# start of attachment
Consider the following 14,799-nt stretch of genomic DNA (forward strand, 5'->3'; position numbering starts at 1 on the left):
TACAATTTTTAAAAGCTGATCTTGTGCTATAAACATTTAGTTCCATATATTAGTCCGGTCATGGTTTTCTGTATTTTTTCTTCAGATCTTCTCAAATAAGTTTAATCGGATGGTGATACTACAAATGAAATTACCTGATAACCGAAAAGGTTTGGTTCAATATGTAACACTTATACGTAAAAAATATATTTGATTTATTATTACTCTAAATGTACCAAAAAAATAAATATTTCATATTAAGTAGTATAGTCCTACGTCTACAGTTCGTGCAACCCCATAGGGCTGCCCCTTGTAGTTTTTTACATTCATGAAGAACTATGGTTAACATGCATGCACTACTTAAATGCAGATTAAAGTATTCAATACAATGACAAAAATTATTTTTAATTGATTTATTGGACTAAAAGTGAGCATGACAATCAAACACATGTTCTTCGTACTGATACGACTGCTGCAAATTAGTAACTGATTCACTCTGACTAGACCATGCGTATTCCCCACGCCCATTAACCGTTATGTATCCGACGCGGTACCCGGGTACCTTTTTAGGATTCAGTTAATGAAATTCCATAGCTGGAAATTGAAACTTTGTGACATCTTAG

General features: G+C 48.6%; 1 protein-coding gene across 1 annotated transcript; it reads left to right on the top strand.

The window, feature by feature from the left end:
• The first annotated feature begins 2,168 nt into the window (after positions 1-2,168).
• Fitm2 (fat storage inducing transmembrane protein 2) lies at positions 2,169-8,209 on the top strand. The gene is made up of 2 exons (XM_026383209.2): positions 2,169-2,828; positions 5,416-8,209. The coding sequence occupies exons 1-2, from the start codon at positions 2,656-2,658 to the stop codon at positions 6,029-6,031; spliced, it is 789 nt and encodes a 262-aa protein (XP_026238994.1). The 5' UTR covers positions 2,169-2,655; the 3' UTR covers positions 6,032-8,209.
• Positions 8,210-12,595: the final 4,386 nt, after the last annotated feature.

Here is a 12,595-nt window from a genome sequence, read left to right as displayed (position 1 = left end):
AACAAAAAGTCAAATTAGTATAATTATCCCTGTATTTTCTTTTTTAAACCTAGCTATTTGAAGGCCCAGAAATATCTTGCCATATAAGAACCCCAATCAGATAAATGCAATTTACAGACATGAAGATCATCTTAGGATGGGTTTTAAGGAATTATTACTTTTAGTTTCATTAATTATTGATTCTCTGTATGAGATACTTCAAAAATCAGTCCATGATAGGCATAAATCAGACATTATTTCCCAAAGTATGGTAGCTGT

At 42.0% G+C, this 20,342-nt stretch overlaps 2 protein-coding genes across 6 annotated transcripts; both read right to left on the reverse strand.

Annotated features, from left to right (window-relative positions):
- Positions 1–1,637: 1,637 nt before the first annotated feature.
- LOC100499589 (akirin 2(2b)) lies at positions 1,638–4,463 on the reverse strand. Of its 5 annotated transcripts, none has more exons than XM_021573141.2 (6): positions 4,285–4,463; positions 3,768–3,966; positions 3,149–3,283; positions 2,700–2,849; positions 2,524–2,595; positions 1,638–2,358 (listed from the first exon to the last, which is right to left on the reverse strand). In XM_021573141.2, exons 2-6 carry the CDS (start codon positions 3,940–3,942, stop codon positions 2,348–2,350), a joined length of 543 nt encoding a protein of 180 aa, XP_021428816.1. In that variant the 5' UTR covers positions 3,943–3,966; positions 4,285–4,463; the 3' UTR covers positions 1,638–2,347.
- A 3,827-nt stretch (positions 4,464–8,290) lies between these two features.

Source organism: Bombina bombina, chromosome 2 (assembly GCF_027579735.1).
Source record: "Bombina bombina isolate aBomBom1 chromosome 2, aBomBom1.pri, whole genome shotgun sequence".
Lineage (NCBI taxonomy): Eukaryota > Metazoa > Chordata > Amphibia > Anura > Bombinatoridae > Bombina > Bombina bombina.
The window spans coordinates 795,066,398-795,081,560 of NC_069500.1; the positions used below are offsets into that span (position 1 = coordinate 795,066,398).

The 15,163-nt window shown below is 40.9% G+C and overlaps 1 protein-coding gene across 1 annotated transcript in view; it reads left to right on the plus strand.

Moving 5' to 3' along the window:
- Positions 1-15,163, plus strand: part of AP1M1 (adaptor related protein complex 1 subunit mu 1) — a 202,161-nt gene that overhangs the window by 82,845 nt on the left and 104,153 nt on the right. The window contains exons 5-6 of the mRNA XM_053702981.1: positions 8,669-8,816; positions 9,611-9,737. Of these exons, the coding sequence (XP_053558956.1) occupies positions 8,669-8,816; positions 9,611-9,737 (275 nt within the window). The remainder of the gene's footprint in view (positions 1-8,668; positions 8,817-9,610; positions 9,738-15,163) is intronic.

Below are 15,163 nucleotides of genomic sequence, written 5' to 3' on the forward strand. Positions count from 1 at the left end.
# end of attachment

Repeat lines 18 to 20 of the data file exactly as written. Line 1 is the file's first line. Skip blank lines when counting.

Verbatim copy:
The window spans coordinates 795,066,398-795,081,560 of NC_069500.1; the positions used below are offsets into that span (position 1 = coordinate 795,066,398).

The 15,163-nt window shown below is 40.9% G+C and overlaps 1 protein-coding gene across 1 annotated transcript in view; it reads left to right on the plus strand.

Moving 5' to 3' along the window: